Archaeological evidence suggests that scores of early men from Africa migrated to present-day Greece more than 200,000 years ago. The researchers said there is the possibility these prehistoric men from Africa were replaced by early men in Europe and Asia. According to Science News, there was an evolution of early men in Africa as well as Europe and Asia over tens of thousands of years later. The early men in Europe who replaced prehistoric men from Africa went extinct some 40,000 years ago.
The revelation of the presence of Africans in Greece is linked to a skull dug out in a cliffside cave on Greece’s southern coast in 1978. It is the oldest human remains connecting the activities of early men outside Africa. The remains suggest they lived there somewhere 210,000 years in the region while the early men in Europe and Asia are believed to have settled there at least 170,000 years ago. Their skull case was found at the same site.
Researchers said the two skulls were cast in layers in Greece’s Apidima Cave which was a result of it being washed from a higher cliff and cemented in the earth some 150,000 years ago.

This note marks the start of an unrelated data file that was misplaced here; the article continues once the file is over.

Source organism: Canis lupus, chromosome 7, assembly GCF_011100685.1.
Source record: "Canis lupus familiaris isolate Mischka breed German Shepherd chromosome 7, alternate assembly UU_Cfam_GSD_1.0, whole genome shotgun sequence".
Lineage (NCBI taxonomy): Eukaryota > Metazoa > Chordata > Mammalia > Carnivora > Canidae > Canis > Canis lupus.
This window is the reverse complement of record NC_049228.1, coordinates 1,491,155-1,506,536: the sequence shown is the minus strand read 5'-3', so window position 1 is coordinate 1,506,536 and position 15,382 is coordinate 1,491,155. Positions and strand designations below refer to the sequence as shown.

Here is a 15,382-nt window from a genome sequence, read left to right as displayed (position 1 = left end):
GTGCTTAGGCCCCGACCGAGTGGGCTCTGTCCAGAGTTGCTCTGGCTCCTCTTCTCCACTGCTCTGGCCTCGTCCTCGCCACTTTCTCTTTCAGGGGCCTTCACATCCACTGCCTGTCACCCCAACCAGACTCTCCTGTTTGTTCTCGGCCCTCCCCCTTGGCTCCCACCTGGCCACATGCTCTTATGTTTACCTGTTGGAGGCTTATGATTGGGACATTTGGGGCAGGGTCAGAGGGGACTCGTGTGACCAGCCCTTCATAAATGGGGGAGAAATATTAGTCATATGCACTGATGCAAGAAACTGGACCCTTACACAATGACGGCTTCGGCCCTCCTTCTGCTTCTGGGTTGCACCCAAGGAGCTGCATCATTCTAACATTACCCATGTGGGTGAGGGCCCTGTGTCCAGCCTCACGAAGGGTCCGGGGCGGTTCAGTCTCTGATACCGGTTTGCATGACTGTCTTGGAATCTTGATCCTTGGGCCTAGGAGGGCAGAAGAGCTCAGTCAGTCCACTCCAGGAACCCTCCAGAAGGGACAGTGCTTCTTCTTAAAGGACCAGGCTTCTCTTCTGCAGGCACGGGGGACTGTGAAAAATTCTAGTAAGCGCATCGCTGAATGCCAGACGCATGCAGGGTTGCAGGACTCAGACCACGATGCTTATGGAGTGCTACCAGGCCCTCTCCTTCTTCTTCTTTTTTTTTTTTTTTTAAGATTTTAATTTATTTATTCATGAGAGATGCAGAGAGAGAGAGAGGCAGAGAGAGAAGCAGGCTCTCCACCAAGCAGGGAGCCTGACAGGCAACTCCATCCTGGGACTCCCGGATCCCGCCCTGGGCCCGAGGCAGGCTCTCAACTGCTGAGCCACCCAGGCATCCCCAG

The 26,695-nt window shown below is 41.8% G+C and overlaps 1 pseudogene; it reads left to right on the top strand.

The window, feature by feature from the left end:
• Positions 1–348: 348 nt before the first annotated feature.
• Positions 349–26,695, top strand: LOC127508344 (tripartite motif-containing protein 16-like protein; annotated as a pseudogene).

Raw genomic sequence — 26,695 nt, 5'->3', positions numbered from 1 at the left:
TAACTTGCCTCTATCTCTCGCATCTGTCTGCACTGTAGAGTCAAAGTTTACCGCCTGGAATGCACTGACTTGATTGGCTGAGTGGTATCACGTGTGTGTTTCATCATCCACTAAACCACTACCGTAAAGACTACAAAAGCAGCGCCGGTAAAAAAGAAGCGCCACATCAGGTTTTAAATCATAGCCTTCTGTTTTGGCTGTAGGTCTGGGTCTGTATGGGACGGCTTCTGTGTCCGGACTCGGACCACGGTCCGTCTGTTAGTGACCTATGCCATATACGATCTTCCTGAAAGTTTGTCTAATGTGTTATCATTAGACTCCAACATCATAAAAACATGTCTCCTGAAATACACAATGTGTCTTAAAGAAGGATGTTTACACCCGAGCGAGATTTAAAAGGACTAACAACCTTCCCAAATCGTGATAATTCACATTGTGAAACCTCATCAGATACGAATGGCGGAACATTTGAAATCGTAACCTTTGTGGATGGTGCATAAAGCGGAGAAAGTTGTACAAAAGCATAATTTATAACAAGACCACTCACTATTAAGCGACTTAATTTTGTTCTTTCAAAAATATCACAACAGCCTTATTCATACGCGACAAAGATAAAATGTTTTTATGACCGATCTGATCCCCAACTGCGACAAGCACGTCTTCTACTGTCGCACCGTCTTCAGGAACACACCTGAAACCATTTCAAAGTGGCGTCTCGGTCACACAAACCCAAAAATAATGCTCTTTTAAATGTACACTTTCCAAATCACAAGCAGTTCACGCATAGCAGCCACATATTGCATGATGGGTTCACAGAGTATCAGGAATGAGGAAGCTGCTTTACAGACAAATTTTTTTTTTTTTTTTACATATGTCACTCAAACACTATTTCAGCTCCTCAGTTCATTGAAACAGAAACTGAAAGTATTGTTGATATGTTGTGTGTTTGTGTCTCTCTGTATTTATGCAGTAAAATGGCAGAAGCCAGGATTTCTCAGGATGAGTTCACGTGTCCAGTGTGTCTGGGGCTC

Researchers indicated that since there is variation in the ages of the skulls chances are they found themselves in two different layers of the earth.
A paleoanthropologist at the University of Tubingen in Germany, Katerina Harvati, who published these findings in the Nature, said the skull dug from Greek is 160,000 years older than the remains of the prehistoric men of European origin. Comparing it to remains of early men found at Israel’s Misliya Cavethat, Harvati said the remains of early men from Africa are older than those jaws found. The presumption is that the presence of the prehistoric men of African origin moved deeper into Europe than had been previously thought. This exodus is believed to have begun some 300,000 years ago.
Harvati explained that there is a high possibility the prehistoric men from Africa and Europe may have lived in Southeastern Europe at the same time within the 200,000-year period and reproduced. This is backed by 2017 evidence that suggests that humans probably were intimate with the prehistoric men of European origin.
Previous study of the Apidima skulls showed that they maintained sections of their face and braincase. Evidence points to the presence of early men of European origin some 160,000 years ago. Harvati indicated that they relied on modern technology such as four 3-D to reconstruct the face including parts such as the heavy brow ridges, sloping face and other features characteristic of prehistoric European men. The dating analysis suggested that the skull was 170,000 years old.
A paleoanthropologist at City University of New York’s Lehman College, Eric Delson, confirmed Harvati’s research suggesting that early men from Africa migrated to parts of Southeastern Europe several times, probably more than 200,000 years.